New Internet of Things Botnet Threatening to Take Down the Internet
One year after the biggest IoT-based malware Mirai, security researches are now warning of a new rapidly growing IoT botnet. Mirai has caused vast internet outages by launching massive DDoS attacks. The new malware on the block; IoT reaper was first identified in September by researches at firm Qihoo 360. It does not depend on cracking weak passwords, instead, it exploits vulnerabilities in various IoT devices and enslaves them into a botnet network.
Currently, IoT reaper exploits for nine previously disclosed vulnerabilities in IoT devices from following manufacturers:
- Dlink (routers)
- Netgear (routers)
- Linksys (routers)
- Goahead (cameras)
- JAWS (cameras)
- AVTECH (cameras)
- Vacron (NVR)
According to researches, IoT reaper has already infected nearly two million devices with an astounding 10,000 infected devices per day. In the case of Mirai, it took only 100,000 infected devices to take down DNS provider Dyn last year using a massive DDoS attack. Researchers have also highlighted that the malware includes more than 100 DNS open resolvers, enabling it to launch DNS amplification attacks. Qihoo researchers add:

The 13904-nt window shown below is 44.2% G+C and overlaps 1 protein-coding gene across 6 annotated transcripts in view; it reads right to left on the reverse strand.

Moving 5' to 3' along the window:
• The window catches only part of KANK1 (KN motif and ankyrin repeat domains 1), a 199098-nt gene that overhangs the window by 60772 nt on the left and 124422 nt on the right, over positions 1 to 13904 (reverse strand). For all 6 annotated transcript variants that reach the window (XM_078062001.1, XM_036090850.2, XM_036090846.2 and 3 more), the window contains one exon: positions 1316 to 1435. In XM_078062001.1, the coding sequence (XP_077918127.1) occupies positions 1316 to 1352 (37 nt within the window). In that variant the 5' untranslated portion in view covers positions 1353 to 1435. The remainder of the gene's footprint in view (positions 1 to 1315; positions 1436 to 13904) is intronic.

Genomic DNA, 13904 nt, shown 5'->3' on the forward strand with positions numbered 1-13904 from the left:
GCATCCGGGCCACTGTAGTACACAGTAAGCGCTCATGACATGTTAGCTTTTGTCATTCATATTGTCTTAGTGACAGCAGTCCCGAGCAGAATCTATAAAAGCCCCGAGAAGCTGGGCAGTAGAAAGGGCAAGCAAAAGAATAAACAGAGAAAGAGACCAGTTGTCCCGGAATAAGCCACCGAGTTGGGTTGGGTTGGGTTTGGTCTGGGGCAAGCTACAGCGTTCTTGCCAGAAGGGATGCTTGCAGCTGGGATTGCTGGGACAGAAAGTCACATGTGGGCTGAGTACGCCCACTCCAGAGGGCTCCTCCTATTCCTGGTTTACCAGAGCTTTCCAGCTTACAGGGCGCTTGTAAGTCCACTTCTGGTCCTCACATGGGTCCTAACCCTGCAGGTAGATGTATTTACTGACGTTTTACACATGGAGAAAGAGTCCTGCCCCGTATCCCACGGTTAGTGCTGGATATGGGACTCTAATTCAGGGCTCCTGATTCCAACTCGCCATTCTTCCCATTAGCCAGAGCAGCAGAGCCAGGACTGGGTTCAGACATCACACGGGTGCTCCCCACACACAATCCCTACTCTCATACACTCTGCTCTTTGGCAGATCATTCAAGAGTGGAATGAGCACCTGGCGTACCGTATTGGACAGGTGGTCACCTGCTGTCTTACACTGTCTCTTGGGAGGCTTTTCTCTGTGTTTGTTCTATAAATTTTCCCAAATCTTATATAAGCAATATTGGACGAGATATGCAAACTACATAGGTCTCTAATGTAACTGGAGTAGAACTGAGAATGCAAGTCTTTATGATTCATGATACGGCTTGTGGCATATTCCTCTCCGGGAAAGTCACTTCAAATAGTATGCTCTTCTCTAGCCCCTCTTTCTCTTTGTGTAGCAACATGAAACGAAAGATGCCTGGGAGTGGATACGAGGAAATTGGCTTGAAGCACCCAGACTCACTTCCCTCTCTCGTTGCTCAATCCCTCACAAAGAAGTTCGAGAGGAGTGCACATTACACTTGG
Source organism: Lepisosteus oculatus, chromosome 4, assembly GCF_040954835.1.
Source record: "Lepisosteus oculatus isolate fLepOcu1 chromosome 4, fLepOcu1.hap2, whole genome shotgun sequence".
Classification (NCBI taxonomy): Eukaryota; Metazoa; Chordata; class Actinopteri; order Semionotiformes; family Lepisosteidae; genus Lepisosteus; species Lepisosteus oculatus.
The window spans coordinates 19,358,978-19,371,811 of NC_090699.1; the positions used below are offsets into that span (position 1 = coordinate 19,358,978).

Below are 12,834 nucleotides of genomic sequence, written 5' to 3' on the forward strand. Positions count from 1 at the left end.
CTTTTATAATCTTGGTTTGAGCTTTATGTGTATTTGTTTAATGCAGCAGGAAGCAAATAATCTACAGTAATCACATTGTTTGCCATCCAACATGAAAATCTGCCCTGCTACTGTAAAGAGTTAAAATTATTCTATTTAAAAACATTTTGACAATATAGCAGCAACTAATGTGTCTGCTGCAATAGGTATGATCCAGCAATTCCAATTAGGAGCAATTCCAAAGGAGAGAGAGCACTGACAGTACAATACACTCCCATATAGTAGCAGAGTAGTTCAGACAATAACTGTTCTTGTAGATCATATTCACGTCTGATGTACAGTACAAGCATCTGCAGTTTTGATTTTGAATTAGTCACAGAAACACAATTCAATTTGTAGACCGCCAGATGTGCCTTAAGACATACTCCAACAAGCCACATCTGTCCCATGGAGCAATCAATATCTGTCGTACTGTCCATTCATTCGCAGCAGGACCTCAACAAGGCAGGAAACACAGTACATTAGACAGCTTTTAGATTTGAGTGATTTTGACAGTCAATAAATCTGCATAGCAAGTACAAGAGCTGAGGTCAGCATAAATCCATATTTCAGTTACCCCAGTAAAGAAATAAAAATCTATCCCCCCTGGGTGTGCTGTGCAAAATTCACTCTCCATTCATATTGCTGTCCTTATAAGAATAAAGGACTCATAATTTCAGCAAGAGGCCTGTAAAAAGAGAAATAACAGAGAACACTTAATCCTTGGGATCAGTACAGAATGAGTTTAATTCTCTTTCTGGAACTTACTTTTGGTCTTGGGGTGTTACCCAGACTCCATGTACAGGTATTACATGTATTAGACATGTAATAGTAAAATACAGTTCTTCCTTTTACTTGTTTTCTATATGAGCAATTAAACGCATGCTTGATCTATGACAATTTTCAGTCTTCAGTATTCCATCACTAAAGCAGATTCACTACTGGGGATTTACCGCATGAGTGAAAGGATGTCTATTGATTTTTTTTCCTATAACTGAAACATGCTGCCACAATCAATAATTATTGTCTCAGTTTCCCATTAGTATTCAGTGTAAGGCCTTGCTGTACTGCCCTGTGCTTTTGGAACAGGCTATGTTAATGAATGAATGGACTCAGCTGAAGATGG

“Currently, this botnet is still in its early stages of expansion. But the author is actively modifying the code, which deserves our vigilance.”
Meanwhile, researchers at CheckPoint are also warning of probably same IoT botnet, named “IoTroop,” that has already infected hundreds of thousands of organisations.
“It is too early to guess the intentions of the threat actors behind it, but with previous Botnet DDoS attacks essentially taking down the Internet, it is vital that organisations make proper preparations and defence mechanisms are put in place before attack strikes”
According to CheckPoint, IoTroop malware also exploits vulnerabilities in Wireless IP Camera devices from GoAhead, D-Link, TP-Link, AVTECH, Linksys, Synology and others. At this time it is not known who created this and why, but the DDoS threat landscape is skyrocketing and could reach tens of terabits-per-second in size.
CheckPoint researchers have warned everyone and said:
“Our research suggests we are now experiencing the calm before an even more powerful storm. The next cyber hurricane is about to come”
As a guide to cybersecurity, every one needs to be more vigilant about the security of their smart devices.
Source: The Hacker News